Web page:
by Lamakon February 23, 2016

A very pertinent question that we face in this modern day and age is the dichotomy between tradition and modernity; can they coexist, without cancelling each other out? If yes, then how, you may ask, does one reach a balance between modern science and technology being culturally sensitive and innovative simultaneously?

Our apps at VentureDive serve to reinforce a basic tenet of Islam that has existed since Islam first came into being; Islam is not just for the olden times but for all times to come. As years passed, Muslim communities around the world managed to balance the traditions of Islam with the modernity of their contemporary time, and it is no different for us in the 21st century. The increasing use of mobile technology, rather than traditional print media or even desktop digital platforms, is used to source information and to organise our lives to further facilitate this balance.

That said, we understand the importance of being culturally sensitive and we strive hard to maintain that balance. Prayer, which underpins the Islamic faith, is common across all Muslim communities and we hope that our core product “Athan” appeals to individuals from diverse backgrounds worldwide.  Our primary target market is the global Muslim community, but given the breadth of information we have regarding Muslim-owned schools, organisations, businesses and mosques, our service is used by individuals of all faiths for any number of purposes.

You see, the digital revolution has changed the way we interact – as friends, as colleagues and as consumers. For example, marketing is no longer about simply reaching out to consumers, but to also engage with them and turn purchasers into advocates. Information is more readily available, consumers are more discerning and there is greater emphasis on user generated content and authenticity. Social media has created a platform where people all over the world with shared interests can interact with each other regardless of physical distance.

Here, it is imperative to differentiate between innovation in religion, which ventures away from established tradition, and using technological innovation to help maintain a balance between fast-paced modern life and the aforementioned established tradition. Our focus is firmly on the latter, for instance, the ability to play the athan (Muslim call to prayer) within our app is a natural extension of it being broadcast via loudspeakers on mosque minarets, which itself was an evolution of a muezzin (person appointed to recite the call for prayer) climbing to the top of the minaret himself. Many of our users who live in countries where the athan is not broadcasted publically have expressed happiness at simply being able to hear the call to prayer five times a day.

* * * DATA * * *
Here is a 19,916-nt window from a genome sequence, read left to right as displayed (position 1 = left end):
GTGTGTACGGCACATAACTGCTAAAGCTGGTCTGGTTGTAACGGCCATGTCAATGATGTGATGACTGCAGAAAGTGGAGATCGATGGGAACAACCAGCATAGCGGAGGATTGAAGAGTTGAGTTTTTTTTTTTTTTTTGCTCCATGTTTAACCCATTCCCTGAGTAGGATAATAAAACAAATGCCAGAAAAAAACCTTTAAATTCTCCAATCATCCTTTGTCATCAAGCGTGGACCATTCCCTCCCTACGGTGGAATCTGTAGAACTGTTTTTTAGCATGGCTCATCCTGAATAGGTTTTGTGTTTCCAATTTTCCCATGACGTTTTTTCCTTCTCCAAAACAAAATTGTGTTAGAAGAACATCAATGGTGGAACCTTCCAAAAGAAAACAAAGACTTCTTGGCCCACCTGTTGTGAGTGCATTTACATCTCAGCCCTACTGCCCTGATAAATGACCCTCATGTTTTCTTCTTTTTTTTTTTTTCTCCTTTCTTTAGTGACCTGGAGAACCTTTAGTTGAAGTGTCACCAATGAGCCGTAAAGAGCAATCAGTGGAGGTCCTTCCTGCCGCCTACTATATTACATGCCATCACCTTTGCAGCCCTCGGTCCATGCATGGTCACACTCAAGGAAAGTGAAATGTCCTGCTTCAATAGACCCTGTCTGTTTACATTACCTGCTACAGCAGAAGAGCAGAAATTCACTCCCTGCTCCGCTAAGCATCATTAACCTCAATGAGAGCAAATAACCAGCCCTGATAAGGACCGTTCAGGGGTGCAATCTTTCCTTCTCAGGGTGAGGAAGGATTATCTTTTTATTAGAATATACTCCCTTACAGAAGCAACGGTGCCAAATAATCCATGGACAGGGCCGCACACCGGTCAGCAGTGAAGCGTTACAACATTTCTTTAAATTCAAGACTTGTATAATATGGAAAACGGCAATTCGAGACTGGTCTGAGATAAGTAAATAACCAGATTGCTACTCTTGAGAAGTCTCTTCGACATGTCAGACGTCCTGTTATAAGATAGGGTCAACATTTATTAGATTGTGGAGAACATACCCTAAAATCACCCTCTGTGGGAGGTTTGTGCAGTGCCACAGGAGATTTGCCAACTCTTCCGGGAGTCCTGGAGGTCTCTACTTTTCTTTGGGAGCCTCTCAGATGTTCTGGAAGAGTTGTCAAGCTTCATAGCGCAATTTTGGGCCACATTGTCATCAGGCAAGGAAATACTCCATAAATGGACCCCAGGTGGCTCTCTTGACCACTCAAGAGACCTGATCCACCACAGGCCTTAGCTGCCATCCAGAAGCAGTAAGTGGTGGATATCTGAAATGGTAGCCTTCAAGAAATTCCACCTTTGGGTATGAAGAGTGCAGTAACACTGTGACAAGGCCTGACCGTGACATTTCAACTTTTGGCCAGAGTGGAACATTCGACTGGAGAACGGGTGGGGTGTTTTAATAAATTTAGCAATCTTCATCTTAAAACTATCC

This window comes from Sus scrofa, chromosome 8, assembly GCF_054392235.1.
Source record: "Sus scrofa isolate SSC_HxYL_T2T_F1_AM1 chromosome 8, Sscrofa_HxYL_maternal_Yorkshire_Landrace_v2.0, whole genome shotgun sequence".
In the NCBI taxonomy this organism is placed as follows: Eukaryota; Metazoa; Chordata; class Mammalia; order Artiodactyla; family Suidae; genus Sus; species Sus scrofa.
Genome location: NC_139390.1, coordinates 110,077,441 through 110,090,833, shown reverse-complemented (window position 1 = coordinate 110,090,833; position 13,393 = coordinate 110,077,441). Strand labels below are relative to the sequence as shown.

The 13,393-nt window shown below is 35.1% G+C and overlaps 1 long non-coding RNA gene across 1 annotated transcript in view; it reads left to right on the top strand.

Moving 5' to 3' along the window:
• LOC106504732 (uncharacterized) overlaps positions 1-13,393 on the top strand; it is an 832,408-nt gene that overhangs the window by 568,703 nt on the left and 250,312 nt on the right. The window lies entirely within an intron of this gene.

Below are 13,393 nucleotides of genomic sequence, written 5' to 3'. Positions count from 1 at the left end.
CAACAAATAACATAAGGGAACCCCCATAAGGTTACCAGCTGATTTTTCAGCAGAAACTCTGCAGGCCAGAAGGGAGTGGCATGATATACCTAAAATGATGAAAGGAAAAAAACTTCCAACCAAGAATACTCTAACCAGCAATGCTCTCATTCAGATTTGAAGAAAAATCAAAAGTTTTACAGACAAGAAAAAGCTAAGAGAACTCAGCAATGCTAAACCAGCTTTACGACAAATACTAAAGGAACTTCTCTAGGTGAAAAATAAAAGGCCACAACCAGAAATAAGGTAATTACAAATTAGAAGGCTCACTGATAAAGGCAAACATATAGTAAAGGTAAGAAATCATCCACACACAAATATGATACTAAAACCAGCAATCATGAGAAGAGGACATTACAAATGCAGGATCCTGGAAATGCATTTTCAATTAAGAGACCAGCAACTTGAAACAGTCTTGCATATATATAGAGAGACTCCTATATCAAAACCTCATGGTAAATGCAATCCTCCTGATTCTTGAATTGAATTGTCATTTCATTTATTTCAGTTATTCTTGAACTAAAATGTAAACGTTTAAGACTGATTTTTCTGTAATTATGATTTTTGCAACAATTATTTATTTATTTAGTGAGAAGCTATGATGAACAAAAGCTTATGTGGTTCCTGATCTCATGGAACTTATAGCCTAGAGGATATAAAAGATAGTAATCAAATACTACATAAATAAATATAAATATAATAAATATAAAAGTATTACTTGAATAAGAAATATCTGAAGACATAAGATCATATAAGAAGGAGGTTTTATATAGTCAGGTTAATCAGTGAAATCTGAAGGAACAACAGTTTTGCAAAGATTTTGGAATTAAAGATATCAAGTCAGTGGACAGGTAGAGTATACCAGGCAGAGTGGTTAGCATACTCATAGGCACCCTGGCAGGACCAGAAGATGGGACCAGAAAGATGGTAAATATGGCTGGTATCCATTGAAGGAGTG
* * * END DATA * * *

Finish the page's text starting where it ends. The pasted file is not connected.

This ability to create global ‘communities’ has parallels with the objectives of many Islamic traditions. The utilization of the Internet and associated technological innovations to provide information and, perhaps more importantly, to bring communities together is a trend that will only continue to grow and is certainly something innovators should take note of.

Lastly, contrary to popular belief, these religion themed inventions and apps enhance devotion. Our endeavour is to bring aspects of Islam into the Information Age, and Islamic Finder is dedicated to providing accessibility of information.  Before the dawn of the Internet, many people would print outs for the month’s prayer times and carry it on their person – we are offering the same functionality in a more sophisticated and digitized package. It is the same intention as that of developers who offer digital copies of the Quran so devotees can carry it with them at all times. It is also important to remember that the use of technology is completely at the discretion of the individual. Technology is not essential to practice Islam, but we hope that our products help those individuals who want to use our offering to enhance their devotion.

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